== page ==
Sincerity

Sincerity is a complex and rich subject of literary history.

For one, does it even belong to literary history? One could easily imagine histories of sincerity from perspectives like the theory of self-consciousness in German Idealist thought, or Rousseau’s notion of selfhood and self-truth, or much further back in Augustine’s memoir of conversion, or in the self-critical irony and satire of Dryden. Much has been contributed to our notions of authentic selfhood, as well, from postcolonialism, feminism, and ethnic studies.

In this issue of Christianity & Literature we ask specifically how sincerity emerges within the intersection of literary studies and Christian thought and history. Caleb Spencer and I frame sincerity in this volume as a dialectic between expression and interiority, expanding and collapsing through various articulations of self-truth. And the essays in this volume address particular literary moments of the sincere in the works of Augustine, Thomas à Kempis, Shakespeare, Milton, Puritan preachers, Swift, Byron, Blake, Rousseau, Wordsworth, David Foster Wallace, and Ben Lerner.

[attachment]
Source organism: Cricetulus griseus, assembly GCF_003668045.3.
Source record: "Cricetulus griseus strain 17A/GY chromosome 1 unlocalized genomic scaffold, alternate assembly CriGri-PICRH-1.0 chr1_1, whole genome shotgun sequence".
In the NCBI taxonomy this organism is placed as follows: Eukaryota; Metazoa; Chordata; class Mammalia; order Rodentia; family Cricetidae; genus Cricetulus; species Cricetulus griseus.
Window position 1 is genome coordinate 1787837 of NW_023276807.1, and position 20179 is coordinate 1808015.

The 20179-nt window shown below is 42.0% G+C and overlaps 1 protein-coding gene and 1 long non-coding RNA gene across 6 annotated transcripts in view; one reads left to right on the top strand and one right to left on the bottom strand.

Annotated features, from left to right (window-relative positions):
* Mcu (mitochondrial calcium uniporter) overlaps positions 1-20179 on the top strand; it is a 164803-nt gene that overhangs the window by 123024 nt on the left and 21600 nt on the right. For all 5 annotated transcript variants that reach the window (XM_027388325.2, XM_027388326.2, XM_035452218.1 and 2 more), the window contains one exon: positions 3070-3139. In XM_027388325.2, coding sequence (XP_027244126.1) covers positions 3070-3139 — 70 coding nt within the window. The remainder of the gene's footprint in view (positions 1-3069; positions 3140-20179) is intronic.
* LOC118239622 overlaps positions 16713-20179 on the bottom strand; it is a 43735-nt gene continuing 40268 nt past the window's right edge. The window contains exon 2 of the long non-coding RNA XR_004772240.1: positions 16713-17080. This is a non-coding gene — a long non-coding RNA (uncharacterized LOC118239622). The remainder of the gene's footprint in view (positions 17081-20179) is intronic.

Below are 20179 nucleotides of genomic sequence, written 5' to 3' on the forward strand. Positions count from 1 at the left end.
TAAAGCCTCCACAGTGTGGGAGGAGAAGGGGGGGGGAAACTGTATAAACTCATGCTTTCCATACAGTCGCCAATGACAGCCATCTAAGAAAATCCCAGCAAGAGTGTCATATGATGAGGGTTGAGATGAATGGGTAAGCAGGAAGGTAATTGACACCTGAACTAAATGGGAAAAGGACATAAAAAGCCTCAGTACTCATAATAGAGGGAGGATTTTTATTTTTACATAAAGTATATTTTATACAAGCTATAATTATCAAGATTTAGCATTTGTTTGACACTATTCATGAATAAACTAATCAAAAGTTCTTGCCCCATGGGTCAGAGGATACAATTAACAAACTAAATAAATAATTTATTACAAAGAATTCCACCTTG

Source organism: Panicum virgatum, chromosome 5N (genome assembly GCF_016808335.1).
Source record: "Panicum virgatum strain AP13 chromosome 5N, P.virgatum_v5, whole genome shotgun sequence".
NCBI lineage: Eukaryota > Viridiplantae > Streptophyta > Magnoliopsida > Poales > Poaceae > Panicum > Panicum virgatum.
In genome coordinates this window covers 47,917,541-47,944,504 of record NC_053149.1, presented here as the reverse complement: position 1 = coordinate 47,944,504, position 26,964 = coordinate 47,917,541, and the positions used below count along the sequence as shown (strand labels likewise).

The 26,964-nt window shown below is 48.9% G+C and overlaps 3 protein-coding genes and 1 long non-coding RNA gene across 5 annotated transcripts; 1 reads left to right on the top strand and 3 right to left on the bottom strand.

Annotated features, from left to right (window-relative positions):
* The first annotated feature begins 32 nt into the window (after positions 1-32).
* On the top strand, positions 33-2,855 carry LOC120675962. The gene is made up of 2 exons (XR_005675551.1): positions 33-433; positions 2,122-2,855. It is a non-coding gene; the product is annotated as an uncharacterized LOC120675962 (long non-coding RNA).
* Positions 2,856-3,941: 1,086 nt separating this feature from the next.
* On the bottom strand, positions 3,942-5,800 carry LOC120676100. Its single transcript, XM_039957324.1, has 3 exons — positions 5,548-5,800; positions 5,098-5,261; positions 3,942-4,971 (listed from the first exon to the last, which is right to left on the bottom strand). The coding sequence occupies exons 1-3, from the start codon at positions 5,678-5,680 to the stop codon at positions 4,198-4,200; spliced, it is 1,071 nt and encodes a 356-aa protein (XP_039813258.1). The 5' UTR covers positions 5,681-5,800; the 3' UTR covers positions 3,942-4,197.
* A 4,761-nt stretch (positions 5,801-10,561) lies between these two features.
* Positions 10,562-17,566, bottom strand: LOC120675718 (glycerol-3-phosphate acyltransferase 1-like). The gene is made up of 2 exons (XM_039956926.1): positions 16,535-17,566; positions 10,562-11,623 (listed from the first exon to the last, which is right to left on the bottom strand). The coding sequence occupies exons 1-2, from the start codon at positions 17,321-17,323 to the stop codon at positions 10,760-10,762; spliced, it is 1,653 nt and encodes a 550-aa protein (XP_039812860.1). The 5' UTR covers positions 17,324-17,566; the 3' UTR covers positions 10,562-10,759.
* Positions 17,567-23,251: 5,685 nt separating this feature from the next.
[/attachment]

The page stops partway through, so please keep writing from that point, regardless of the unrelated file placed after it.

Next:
My own essay contribution to this volume is entitled, “w/Sincerity, Part 1: The Drama of the Will from Augustine to Milton.” In this essay I locate some of sincerity’s recognizably modern fault lines in late classical and medieval philosophy. And I attend, in particular, to the question of how and when an individual came to be understood as able to “sin sincerely.” When did morality and selfhood diverge at least to that extent? The answer, I argue, is found in the writings of Anselm and Scotus, and in particular to their responses to the distinctly narrative problem of Satan’s first sin.

What follows is an excerpt from this introductory essay—”w/Sincerity, Part 1.”